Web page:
The consultation with Minister Matthews went very well and was encouraging to the participants.  She understood the components of the SPNO poverty reduction strategy and asked questions to gain a deeper understanding.


Your Voice and Work Are Needed! 

First: Throughout May and June 2008, Minister Deb Matthews will be conducting consultations with groups throughout the province.  These hearings have not been announced in advance and are by invitation.   Local MPPs decide with the minister’s office who is invited.  If a consultation is to be conducted in your city, contact your local Liberal MPP and ask to be included.  Then check the web site below to think about the 6 questions.  The questions relate primarily to child poverty ignoring many adults who receive OW or ODSP.   All children have parents, uncles, aunts, grandparents and other adults in their lives.  How might this poverty reduction strategy create better villages where all can raise the children in a healthy and wholesome manner?

Government  Poverty Reduction Strategy is www.growingstronger.ca/en/tackle_poverty.html

Second: Each Member of the Provincial Parliament (MPP) is to hold a consultation on poverty reduction in their riding.  Attendance will be important, so MPPs can see the ground swell on this issue.  Speakers hopefully can address the important issues: employment and labour standards, income security, housing & child care.

Call your MPP and ask when the riding consultation will be held.  If no date has been set, you may ask whether coalitions or organizations in your area can assist in planning and facilitation.  MPPs need to listen and reflect; another person should be facilitator; also ask people to take minutes which you can submit to the province.  Then work with many groups to set a date which is suitable for the MPP and send out the message to people, organizations and media.  Invite community leaders to come together before the consultation to review the Social Planning Network of Ontario and “25 in 5” statements and agree who can speak to specific issues.  Are there some individuals who speak out of the experience of poverty?  Public consultations need to be open to all residents.  If there is more than one consultation in your riding, it shows how important poverty reduction has become.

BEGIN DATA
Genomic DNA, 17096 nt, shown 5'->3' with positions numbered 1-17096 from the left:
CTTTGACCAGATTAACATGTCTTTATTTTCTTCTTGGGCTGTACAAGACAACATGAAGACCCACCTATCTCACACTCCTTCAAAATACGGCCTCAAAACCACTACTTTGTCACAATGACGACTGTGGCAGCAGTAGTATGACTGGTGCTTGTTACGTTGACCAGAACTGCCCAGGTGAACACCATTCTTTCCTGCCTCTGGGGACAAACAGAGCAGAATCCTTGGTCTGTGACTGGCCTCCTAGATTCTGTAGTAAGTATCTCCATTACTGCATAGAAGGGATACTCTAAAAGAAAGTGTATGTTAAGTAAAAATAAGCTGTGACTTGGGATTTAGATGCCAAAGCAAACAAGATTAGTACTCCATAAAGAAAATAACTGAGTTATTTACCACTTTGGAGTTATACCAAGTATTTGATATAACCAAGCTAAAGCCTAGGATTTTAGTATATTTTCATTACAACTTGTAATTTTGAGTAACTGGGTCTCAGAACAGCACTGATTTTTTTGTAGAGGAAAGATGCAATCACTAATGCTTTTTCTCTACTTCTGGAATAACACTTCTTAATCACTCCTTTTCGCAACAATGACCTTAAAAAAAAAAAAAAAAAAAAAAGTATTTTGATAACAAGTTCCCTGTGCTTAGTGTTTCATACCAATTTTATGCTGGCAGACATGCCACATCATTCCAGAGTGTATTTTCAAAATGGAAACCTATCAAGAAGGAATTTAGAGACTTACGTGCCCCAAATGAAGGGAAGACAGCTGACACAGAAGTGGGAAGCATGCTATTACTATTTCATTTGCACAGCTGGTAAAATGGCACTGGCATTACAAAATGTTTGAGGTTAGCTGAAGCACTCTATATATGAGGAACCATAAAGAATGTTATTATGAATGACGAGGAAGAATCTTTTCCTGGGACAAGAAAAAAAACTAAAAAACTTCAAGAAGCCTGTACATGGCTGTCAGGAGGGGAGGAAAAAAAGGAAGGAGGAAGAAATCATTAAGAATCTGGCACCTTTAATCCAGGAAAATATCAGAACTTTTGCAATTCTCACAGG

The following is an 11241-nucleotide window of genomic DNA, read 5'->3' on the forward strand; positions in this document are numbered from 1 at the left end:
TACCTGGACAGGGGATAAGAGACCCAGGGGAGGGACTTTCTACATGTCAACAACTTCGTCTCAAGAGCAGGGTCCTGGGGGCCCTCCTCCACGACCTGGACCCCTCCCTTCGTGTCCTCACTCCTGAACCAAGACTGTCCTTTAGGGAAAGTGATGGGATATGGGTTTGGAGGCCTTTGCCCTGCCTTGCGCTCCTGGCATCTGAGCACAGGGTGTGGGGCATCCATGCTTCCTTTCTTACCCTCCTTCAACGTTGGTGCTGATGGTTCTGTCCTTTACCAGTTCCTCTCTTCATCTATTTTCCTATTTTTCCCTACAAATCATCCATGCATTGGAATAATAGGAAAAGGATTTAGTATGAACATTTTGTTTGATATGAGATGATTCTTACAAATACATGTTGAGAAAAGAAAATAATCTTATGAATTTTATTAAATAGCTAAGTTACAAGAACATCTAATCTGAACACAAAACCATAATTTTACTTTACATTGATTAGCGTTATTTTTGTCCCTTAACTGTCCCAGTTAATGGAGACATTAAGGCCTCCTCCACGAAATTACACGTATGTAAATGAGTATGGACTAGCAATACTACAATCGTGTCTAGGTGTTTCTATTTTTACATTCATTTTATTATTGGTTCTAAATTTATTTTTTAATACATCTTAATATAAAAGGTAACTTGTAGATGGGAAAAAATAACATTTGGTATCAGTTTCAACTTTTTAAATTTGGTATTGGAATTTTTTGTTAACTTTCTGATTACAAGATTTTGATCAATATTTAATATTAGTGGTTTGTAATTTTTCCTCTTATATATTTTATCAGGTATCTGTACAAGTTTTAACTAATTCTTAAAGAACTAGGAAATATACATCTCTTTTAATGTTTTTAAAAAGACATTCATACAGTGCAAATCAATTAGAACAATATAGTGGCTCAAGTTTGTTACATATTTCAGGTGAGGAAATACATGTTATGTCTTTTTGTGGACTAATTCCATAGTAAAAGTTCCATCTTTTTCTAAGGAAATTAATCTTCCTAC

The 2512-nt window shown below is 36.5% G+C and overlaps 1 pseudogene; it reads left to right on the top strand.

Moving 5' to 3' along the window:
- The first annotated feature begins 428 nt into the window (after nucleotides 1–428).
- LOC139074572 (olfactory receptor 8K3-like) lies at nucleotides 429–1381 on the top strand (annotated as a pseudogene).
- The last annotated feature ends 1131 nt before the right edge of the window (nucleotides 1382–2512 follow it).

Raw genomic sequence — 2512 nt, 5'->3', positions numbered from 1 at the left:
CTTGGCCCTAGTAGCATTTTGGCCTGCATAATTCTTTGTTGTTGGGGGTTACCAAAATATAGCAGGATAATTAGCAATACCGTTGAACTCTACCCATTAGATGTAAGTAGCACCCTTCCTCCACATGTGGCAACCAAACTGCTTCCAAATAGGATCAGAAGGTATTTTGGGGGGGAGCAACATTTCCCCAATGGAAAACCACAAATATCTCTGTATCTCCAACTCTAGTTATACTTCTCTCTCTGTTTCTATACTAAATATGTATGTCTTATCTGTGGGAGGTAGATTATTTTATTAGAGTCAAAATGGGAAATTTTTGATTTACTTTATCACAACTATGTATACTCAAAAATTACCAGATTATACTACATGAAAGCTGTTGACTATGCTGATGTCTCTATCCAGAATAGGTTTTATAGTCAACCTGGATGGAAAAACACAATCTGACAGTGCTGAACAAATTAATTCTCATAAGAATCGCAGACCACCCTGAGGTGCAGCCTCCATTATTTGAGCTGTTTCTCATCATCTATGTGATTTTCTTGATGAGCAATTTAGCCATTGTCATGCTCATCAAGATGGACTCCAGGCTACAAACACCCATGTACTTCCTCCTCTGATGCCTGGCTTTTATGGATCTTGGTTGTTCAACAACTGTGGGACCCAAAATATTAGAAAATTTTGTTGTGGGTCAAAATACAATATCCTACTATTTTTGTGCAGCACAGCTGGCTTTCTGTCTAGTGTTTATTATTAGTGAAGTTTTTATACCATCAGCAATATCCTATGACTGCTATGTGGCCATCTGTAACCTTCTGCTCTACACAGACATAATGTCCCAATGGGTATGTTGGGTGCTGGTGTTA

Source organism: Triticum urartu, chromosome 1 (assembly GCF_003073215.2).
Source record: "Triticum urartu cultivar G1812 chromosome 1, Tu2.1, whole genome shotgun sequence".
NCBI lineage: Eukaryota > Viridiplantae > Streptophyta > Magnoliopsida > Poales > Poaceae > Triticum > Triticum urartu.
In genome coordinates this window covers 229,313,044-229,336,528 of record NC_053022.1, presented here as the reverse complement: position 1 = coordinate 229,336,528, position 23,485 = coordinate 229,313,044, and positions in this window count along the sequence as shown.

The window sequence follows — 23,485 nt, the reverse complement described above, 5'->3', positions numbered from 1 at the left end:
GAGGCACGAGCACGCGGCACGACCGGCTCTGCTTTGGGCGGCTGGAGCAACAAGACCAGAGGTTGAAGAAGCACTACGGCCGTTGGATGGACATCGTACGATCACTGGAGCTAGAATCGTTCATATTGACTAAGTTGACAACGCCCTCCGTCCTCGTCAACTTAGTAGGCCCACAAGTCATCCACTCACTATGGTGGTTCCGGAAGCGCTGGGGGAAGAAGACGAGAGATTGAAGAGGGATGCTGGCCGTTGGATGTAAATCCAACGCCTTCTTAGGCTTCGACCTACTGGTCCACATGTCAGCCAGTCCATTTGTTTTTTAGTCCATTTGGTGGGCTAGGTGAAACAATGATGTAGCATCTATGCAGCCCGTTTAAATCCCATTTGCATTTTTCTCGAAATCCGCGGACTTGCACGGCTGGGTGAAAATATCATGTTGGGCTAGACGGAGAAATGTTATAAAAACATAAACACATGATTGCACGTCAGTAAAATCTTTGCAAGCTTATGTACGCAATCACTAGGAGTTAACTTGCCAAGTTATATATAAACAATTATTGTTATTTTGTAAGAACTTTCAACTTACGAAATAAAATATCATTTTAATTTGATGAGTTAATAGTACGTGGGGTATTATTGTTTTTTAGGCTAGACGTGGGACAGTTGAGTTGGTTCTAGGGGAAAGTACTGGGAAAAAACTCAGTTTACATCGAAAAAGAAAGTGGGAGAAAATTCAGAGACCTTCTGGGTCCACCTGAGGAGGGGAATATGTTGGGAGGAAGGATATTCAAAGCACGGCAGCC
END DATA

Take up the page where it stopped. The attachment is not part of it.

Third:  Coalitions working with “25 in 5” are concerned that cabinet ministers and other prominent MPPs hear how important poverty reduction is to residents of their riding.  If you live in one of these ridings, it will be important that you, your congregation, and coalitions demonstrate the high priority of poverty reduction.

Fourth: Your faith community can have a hearing and assist members to write letters to the MPPs and Premier Dalton McGuinty.  Use information in this newsletter, the web sites, and ISARC’s book Lives Still in the Balance.  Your congregation may wish use the book as an adult study, since poverty reduction should be a major issue in the next federal election.

As we move into a recession, many feel poverty reduction will move to a secondary priority.  Affordable housing, increases to OW and ODSP, child care, and increases for low wage workers fight recession because the money remains in the local economy, which means that dollars circulate.  For example, a dollar spent on savings or investment does not circulate as many times as a dollar spent on groceries, clothing, furniture, housing, child care or transportation.  Individuals and families spend dollars locally increasing the local economy and decreasing recession. 


It’s time to build a Movement!

Rabbi Schachter pushed ISARC to continue to speak to the moral and ethical issues that arise ISARC’s constituents are compassionate and do not want marginalized people to suffer, so we have supported food banks, soup kitchens and emergency shelter.  Unfortunately these temporary measures have not broken the cycle of poverty and have diminished individual’s dignity.  Therefore, we continue to cry for JUSTICE.       

A province and government are not judged by how they appease the affluent.  They are judged by how the care for the marginalized.  Ontario desperately needs a well-funded poverty reduction strategy this year!


ISARC increasing as a multifaith coalition

Several new faith groups are joining ISARC; more are interested.  This fall ISARC is planning a forum to discuss social justice and systemic poverty from perspectives and theologies of different religions.   Watch our web site for more information  www.isarc.ca


Contact ISARC

Susan Eagle is ISARC chairperson; Brice Balmer is secretary.  You may contact ISARC at:

            Brice Balmer, ISARC Secretary

            P.O. Box 43011 , 120 Ottawa Street North

            Kitchener , Ontario    N2H 6S9

            (519) 744-5868


A society (and government) is judged not by how it treats the rich and powerful,

            But by how it treats the marginalized and the poor!